Obstructive sleep apnea (OSA) is a global health concern and is typically diagnosed using in-laboratory polysomnography (PSG). However, PSG is highly time-consuming and labor-intensive. We, therefore, developed machine learning models based on easily accessed anthropometric features to screen for the risk of moderate to severe and severe OSA. We enrolled 3503 patients from Taiwan and determined their PSG parameters and anthropometric features. Subsequently, we compared the mean values among patients with different OSA severity and considered correlations among all participants. We developed models based on the following machine learning approaches: logistic regression, k-nearest neighbors, naïve Bayes, random forest (RF), support vector machine, and XGBoost. Collected data were first independently split into two data sets (training and validation: 80%; testing: 20%). Thereafter, we adopted the model with the highest accuracy in the training and validation stage to predict the testing set. We explored the importance of each feature in the OSA risk screening by calculating the Shapley values of each input variable. The RF model achieved the highest accuracy for moderate to severe (84.74%) and severe (72.61%) OSA. The level of visceral fat was found to be a predominant feature in the risk screening models of OSA with the aforementioned levels of severity. Our machine learning models can be employed to screen for OSA risk in the populations in Taiwan and in those with similar craniofacial structures.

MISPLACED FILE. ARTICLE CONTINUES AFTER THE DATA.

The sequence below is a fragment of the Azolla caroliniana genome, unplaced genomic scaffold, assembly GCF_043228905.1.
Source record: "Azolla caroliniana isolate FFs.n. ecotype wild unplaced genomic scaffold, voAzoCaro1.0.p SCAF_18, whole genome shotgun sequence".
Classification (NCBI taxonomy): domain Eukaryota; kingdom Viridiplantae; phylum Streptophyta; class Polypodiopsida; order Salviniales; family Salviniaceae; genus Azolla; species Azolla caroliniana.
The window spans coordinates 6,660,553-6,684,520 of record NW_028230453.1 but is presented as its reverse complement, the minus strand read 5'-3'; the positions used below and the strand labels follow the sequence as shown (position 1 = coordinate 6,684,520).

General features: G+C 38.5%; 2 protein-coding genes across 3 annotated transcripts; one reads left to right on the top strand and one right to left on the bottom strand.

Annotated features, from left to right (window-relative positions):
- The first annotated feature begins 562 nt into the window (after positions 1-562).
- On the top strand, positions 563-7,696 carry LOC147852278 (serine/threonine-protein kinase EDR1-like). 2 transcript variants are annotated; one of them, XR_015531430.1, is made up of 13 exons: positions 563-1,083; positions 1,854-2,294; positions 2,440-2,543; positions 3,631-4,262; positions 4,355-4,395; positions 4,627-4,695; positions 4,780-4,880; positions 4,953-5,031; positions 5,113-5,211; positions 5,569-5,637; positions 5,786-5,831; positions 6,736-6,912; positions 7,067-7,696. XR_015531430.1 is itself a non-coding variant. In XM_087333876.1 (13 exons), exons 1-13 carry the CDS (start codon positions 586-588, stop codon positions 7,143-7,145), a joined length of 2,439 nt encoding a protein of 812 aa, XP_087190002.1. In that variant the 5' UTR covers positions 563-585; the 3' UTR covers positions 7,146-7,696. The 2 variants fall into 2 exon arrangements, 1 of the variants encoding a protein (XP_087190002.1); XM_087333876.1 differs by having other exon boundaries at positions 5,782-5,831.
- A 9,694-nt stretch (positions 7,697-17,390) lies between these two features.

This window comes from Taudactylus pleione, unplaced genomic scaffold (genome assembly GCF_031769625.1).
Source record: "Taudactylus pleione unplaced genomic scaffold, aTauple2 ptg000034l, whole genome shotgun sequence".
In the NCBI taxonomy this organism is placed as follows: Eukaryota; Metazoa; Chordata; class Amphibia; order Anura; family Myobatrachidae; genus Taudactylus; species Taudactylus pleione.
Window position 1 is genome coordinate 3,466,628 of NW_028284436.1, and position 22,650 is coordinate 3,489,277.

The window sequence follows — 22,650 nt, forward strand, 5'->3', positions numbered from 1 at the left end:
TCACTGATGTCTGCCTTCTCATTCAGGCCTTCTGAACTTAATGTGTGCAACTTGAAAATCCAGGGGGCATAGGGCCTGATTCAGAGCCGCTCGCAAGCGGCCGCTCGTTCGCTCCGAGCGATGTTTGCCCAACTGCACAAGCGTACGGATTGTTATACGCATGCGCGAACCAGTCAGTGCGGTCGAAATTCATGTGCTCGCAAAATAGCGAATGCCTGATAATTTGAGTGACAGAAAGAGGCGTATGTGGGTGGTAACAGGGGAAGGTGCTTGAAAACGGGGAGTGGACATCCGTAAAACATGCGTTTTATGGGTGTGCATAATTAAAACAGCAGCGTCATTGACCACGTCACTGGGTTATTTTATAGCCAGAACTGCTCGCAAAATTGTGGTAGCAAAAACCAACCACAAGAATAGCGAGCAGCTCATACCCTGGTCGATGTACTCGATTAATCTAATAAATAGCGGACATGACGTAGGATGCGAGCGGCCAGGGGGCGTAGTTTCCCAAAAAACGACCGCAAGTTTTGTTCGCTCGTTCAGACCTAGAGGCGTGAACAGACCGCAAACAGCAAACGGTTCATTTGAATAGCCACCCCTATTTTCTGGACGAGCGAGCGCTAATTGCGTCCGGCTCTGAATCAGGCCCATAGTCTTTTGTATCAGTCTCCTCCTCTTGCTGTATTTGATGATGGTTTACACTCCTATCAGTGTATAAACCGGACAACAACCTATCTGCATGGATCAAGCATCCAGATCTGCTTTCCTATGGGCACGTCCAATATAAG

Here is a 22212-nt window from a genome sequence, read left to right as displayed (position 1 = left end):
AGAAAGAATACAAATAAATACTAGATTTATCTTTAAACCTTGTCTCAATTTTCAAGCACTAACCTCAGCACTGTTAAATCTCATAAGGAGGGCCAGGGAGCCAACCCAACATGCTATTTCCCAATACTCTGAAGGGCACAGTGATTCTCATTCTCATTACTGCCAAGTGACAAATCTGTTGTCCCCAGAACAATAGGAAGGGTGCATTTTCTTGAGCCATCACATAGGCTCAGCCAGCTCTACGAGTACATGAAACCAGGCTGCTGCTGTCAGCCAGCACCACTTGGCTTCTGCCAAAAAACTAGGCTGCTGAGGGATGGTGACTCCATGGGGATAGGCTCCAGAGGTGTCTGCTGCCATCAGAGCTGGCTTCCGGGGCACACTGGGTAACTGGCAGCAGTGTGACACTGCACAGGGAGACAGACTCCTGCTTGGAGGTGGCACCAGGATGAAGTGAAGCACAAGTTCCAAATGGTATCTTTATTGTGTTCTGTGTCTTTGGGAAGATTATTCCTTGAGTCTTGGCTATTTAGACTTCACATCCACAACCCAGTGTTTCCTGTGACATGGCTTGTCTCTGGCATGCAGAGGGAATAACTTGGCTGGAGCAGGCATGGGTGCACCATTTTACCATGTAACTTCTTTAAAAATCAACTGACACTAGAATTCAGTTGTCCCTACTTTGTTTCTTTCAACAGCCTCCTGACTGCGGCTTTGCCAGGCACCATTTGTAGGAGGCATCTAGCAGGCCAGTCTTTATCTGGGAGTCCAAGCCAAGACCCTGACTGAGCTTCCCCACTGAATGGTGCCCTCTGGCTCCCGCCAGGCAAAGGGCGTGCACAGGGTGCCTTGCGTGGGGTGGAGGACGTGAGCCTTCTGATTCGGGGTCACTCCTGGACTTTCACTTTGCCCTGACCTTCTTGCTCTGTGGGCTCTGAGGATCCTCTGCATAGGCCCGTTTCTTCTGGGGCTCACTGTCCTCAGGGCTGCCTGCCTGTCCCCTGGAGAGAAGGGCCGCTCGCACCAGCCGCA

Original languageEnglish
Article number8630
Issue number22
Publication statusPublished - Nov 2022


  • anthropometric features
  • obstructive sleep apnea
  • polysomnography
  • random forest
  • visceral fat level

ASJC Scopus subject areas

  • Analytical Chemistry
  • Information Systems
  • Biochemistry
  • Atomic and Molecular Physics, and Optics
  • Instrumentation
  • Electrical and Electronic Engineering


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